For me, it all started (the aforementioned six years ago) when my counselor asked me if I wanted to delve more into my creative writing, knowing I was then working a writing-related day job that was leaving me feeling restless and wanting more. She told me that another one of her clients, Jessica, was an amazing young woman with a powerful story to tell; they’d long talked about the fact that it would make a great book. But Jessica isn’t a writer. Our counselor asked if she could introduce us. From our first meeting, I knew I’d been handed a gift — a challenging project, unquestionably, but a chance to help people, to make my writing mean something more.
For Jessica, it all started much earlier, when, at just 11 years old, she was raped by her stepfather, in what would prove to be only the first of many assaults. It quickly became a routine, an expectation; in a twisted power game, Jessica learned that she had to go along with her stepdad’s demands if she wanted to stay on his good side, be able to hang out with her friends, get her phone back after being grounded, have a MySpace page… This horrible routine continued for four years.
Sadly, this was only the beginning of Jessica’s struggles. When, at 15 years old, her boyfriend found out what was happening and reported the abuse, Jessica was met with a new level of fear and shame, as her mother, brother, and church community chose to believe her abuser instead, even as he was convicted and sentenced to eight years in prison. They labeled Jessica a sinner and a liar and left her to fight through the criminal investigation and multiple courtroom battles largely alone. She had just begun to use her voice and was only further silenced, criticized, and cast aside.
But she is ready to speak now.
In our coauthored memoir The Man Behind the Curtain, Jessica transforms her pain into power and provides a guiding light for those who are still searching for hope. In calling attention to sexual abuse happening at home, by a family member the victim loved and trusted, her story is a powerful addition to the #MeToo movement.
April is Sexual Assault Awareness Month, organized by the National Sexual Violence Resource Center. The Center’s website, RAINN and its additional resources page, and Time’s Up (among many others) offer fantastic support and guidance for survivors and their allies. It’s great to see increased conversation happening about these pressing topics.
We’ll look forward to sharing more with you in the coming months about Jessica’s story and our road to publication. We are both so deeply grateful for your support in this journey.
I will forever be someone who was raped and sexually assaulted. I can’t erase that part of my story, despite how much I’ve wished I could. What I’ve just recently started to accept, though, is that those experiences do not need to define me. I will not let them define me. I’ve struggled in silence for too long, assuming others wouldn’t understand and would judge me. I’ve told myself that my voice doesn’t need to be heard — or, worse, that it doesn’t deserve to be. But I see now that I’ve been letting myself be punished for someone else’s crimes. Maybe I can change what this part of my story means. Maybe it can be a source of power more than pain.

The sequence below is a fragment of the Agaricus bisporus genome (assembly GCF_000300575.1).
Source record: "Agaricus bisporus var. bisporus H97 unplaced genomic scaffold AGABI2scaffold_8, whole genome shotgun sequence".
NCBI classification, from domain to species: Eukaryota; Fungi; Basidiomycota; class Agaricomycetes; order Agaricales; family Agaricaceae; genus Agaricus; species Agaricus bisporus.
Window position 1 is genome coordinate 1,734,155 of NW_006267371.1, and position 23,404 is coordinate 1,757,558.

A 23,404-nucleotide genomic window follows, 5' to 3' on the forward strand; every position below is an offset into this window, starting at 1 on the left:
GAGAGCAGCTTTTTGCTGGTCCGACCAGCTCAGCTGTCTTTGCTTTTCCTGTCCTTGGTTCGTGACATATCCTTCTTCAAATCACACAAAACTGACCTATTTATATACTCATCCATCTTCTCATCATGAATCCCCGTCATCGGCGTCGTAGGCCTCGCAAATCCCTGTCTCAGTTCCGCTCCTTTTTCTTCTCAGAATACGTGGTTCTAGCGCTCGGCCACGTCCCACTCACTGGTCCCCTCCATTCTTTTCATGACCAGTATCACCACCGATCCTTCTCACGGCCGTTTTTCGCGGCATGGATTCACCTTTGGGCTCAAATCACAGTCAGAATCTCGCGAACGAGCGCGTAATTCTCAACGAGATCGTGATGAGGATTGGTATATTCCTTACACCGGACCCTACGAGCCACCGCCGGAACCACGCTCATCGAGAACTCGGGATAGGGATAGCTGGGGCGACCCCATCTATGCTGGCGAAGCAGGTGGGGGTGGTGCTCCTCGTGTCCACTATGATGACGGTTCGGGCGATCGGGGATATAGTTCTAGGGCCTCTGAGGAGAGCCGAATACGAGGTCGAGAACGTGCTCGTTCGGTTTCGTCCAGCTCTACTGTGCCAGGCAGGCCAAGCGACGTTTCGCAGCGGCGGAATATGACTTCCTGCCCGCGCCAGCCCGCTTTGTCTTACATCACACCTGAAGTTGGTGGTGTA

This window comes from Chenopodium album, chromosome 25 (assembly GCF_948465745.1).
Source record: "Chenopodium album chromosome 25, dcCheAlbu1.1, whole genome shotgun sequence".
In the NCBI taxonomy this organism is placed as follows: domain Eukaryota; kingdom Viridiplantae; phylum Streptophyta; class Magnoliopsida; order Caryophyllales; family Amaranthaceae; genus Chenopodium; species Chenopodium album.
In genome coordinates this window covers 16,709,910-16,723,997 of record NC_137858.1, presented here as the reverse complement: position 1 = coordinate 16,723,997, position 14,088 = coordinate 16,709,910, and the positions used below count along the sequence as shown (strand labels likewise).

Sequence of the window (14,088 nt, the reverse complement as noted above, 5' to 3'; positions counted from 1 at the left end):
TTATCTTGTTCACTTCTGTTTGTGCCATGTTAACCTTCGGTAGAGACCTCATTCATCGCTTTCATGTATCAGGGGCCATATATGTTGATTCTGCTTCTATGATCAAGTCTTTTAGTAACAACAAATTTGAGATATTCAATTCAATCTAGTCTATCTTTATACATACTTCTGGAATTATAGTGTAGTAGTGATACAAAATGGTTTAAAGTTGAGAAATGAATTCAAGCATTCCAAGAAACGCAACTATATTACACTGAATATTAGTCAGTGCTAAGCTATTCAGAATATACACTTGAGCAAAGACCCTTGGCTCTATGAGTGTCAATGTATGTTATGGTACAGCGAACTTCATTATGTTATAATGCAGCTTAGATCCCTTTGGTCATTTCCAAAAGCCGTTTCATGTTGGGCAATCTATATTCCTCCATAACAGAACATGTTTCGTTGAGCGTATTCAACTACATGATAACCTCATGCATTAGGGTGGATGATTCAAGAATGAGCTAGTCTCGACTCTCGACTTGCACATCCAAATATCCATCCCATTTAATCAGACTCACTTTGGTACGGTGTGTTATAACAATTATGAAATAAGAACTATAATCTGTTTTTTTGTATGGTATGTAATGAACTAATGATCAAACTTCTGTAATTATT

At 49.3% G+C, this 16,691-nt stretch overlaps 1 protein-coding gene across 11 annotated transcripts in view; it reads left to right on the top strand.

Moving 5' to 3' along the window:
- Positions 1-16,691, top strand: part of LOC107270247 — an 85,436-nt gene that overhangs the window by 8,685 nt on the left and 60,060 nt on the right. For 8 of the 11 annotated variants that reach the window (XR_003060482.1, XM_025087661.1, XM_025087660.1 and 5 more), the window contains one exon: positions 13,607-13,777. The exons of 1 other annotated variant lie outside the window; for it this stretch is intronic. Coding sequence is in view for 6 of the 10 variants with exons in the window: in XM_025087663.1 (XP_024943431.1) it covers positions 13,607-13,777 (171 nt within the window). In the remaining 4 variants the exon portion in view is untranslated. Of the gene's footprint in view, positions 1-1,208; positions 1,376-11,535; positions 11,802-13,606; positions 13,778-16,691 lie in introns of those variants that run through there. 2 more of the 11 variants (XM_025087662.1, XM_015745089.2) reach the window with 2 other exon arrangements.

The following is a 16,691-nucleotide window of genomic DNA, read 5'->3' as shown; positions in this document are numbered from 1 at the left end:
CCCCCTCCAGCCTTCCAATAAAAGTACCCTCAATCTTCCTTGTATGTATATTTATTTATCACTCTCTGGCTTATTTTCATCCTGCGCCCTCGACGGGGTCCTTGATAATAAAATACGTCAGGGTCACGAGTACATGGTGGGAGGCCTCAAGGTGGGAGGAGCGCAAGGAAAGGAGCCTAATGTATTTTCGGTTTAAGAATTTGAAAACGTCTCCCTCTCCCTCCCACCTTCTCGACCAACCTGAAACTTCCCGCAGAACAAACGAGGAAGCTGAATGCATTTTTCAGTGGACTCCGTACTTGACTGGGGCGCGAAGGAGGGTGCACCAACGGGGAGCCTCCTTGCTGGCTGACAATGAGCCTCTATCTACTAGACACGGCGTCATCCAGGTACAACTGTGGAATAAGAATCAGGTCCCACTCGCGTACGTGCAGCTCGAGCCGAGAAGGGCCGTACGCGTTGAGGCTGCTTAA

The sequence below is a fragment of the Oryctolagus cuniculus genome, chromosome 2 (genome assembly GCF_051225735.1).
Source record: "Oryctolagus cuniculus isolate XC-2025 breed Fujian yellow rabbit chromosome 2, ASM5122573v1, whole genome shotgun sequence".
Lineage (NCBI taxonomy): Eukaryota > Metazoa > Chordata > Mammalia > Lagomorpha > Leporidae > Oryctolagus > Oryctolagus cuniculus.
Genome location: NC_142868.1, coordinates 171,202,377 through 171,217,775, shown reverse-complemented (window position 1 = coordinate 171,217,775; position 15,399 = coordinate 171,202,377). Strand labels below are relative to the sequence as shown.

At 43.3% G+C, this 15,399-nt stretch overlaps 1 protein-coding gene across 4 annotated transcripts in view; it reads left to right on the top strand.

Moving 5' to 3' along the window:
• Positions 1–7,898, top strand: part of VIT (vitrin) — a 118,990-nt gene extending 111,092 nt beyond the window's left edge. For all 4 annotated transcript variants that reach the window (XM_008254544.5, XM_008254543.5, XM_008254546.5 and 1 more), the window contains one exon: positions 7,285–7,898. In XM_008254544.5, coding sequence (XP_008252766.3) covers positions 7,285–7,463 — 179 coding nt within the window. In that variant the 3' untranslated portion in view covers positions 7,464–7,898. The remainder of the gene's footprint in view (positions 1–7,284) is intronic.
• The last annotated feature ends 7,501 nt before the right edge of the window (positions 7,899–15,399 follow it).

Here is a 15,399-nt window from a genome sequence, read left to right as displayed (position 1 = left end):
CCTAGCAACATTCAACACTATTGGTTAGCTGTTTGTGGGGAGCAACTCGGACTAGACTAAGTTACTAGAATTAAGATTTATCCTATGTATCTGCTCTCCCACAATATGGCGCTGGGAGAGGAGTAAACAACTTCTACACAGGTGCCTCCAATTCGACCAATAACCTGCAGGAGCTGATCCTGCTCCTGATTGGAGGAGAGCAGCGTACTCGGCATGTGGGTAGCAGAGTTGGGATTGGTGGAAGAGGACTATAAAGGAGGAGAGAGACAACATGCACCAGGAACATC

Along the landmine-ridden road to my stepfather’s imprisonment, I lost not only him but my mother and brother, who chose him over me. I lost my role as daughter and sister. I was dragged into the role of victim the first time he put his hands on me; I found the courage to speak from that role only years later; and I am still trying to process how thoroughly that role came to define me and my surroundings. Victim came to mean outcast, interrogated, alone. I am trying now to make it mean more, to take pride in its synonymy with survivor, to make it mean something like warrior.
People are sometimes surprised to hear this about me, because, I’ve been told, I come across as a generally upbeat, optimistic person. I try to see the good in everyone and everything. That is partially genuine and partially an effort to help myself focus on the good. Because I have anxiety and depression.
Sometimes I’m fine. Sometimes I’m pretending.
In our modern era of oversharing — inundated by social media feeds and phone notifications and email lists we keep meaning to unsubscribe from — somehow we still have trouble being open about the topic of mental health. Our own family members, close friends, and daily coworkers often hide the battles pressing against their chests. (I’ve done so in all of those interactions, and I’ve often learned of others’ battles only after knowing them closely for many years.) This is a critical failure. Those relationships could be lifelines — often literally — if given just a glimpse of the truths we refrain from speaking.
There’s a cruel cycle at play here: for many of us, a key reason we don’t tell others about what we’re dealing with is the negative self-talk that is so inherent in these conditions (and thus only makes them more urgent): People will think I’m weak, pitiful, not good enough, not up for X, Y, Z. This is especially true when there’s a power issue involved (eg, My boss won’t trust me with that project / won’t think I deserve that promotion) but can be true of even our closest relationships with people who think the world of us. Our rational selves know that those people would not judge us. But our self-image is often vastly different from what others perceive of us.